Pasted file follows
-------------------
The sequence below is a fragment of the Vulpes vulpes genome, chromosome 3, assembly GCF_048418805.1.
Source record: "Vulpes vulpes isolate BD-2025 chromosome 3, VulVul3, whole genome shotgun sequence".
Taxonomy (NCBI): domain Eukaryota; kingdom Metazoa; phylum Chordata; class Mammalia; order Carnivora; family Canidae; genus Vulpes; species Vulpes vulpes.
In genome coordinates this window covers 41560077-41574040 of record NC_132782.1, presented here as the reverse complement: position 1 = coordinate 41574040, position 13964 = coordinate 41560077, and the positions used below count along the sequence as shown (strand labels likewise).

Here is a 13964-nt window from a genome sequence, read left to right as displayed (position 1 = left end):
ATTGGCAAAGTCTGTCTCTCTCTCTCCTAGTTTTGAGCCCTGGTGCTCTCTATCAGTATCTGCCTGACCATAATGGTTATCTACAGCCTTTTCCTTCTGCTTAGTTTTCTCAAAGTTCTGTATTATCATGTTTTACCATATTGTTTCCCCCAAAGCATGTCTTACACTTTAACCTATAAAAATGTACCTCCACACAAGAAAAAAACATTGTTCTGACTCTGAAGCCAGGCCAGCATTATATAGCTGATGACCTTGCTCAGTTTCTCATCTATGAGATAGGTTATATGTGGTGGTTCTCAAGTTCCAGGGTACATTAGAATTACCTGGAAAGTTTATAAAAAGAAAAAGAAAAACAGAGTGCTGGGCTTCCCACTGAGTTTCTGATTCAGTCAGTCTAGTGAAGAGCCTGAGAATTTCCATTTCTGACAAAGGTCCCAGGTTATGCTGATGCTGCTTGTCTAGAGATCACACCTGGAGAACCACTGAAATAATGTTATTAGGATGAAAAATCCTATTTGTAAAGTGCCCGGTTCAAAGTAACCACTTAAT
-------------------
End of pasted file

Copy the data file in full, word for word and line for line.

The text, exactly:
The sequence below is a fragment of the Vulpes vulpes genome, chromosome 3, assembly GCF_048418805.1.
Source record: "Vulpes vulpes isolate BD-2025 chromosome 3, VulVul3, whole genome shotgun sequence".
Taxonomy (NCBI): domain Eukaryota; kingdom Metazoa; phylum Chordata; class Mammalia; order Carnivora; family Canidae; genus Vulpes; species Vulpes vulpes.
In genome coordinates this window covers 41560077-41574040 of record NC_132782.1, presented here as the reverse complement: position 1 = coordinate 41574040, position 13964 = coordinate 41560077, and the positions used below count along the sequence as shown (strand labels likewise).

Here is a 13964-nt window from a genome sequence, read left to right as displayed (position 1 = left end):
ATTGGCAAAGTCTGTCTCTCTCTCTCCTAGTTTTGAGCCCTGGTGCTCTCTATCAGTATCTGCCTGACCATAATGGTTATCTACAGCCTTTTCCTTCTGCTTAGTTTTCTCAAAGTTCTGTATTATCATGTTTTACCATATTGTTTCCCCCAAAGCATGTCTTACACTTTAACCTATAAAAATGTACCTCCACACAAGAAAAAAACATTGTTCTGACTCTGAAGCCAGGCCAGCATTATATAGCTGATGACCTTGCTCAGTTTCTCATCTATGAGATAGGTTATATGTGGTGGTTCTCAAGTTCCAGGGTACATTAGAATTACCTGGAAAGTTTATAAAAAGAAAAAGAAAAACAGAGTGCTGGGCTTCCCACTGAGTTTCTGATTCAGTCAGTCTAGTGAAGAGCCTGAGAATTTCCATTTCTGACAAAGGTCCCAGGTTATGCTGATGCTGCTTGTCTAGAGATCACACCTGGAGAACCACTGAAATAATGTTATTAGGATGAAAAATCCTATTTGTAAAGTGCCCGGTTCAAAGTAACCACTTAAT